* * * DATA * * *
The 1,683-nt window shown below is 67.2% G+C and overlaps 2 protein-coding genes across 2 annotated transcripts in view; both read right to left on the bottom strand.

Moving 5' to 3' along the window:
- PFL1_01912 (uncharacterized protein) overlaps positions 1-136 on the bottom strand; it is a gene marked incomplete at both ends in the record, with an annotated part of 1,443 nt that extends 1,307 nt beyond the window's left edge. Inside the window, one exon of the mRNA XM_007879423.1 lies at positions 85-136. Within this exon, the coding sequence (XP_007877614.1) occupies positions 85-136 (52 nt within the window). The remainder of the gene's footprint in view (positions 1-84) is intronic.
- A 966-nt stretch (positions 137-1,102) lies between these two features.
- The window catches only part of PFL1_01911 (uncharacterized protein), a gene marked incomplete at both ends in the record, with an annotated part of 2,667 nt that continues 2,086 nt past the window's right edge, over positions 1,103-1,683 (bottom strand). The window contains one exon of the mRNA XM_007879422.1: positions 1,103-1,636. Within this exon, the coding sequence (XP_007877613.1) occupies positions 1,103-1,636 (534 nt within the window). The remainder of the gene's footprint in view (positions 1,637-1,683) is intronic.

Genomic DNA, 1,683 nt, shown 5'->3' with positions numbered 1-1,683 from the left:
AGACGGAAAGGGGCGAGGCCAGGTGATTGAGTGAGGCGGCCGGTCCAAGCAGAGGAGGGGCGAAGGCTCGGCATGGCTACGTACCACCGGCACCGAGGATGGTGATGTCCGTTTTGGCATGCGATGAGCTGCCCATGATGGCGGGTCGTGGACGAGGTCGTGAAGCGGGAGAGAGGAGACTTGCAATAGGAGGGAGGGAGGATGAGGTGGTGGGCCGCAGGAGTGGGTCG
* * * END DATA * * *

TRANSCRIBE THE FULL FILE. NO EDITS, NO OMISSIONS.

The 1,683-nt window shown below is 67.2% G+C and overlaps 2 protein-coding genes across 2 annotated transcripts in view; both read right to left on the bottom strand.

Moving 5' to 3' along the window:
- PFL1_01912 (uncharacterized protein) overlaps positions 1-136 on the bottom strand; it is a gene marked incomplete at both ends in the record, with an annotated part of 1,443 nt that extends 1,307 nt beyond the window's left edge. Inside the window, one exon of the mRNA XM_007879423.1 lies at positions 85-136. Within this exon, the coding sequence (XP_007877614.1) occupies positions 85-136 (52 nt within the window). The remainder of the gene's footprint in view (positions 1-84) is intronic.
- A 966-nt stretch (positions 137-1,102) lies between these two features.
- The window catches only part of PFL1_01911 (uncharacterized protein), a gene marked incomplete at both ends in the record, with an annotated part of 2,667 nt that continues 2,086 nt past the window's right edge, over positions 1,103-1,683 (bottom strand). The window contains one exon of the mRNA XM_007879422.1: positions 1,103-1,636. Within this exon, the coding sequence (XP_007877613.1) occupies positions 1,103-1,636 (534 nt within the window). The remainder of the gene's footprint in view (positions 1,637-1,683) is intronic.

Genomic DNA, 1,683 nt, shown 5'->3' with positions numbered 1-1,683 from the left:
AGACGGAAAGGGGCGAGGCCAGGTGATTGAGTGAGGCGGCCGGTCCAAGCAGAGGAGGGGCGAAGGCTCGGCATGGCTACGTACCACCGGCACCGAGGATGGTGATGTCCGTTTTGGCATGCGATGAGCTGCCCATGATGGCGGGTCGTGGACGAGGTCGTGAAGCGGGAGAGAGGAGACTTGCAATAGGAGGGAGGGAGGATGAGGTGGTGGGCCGCAGGAGTGGGTCG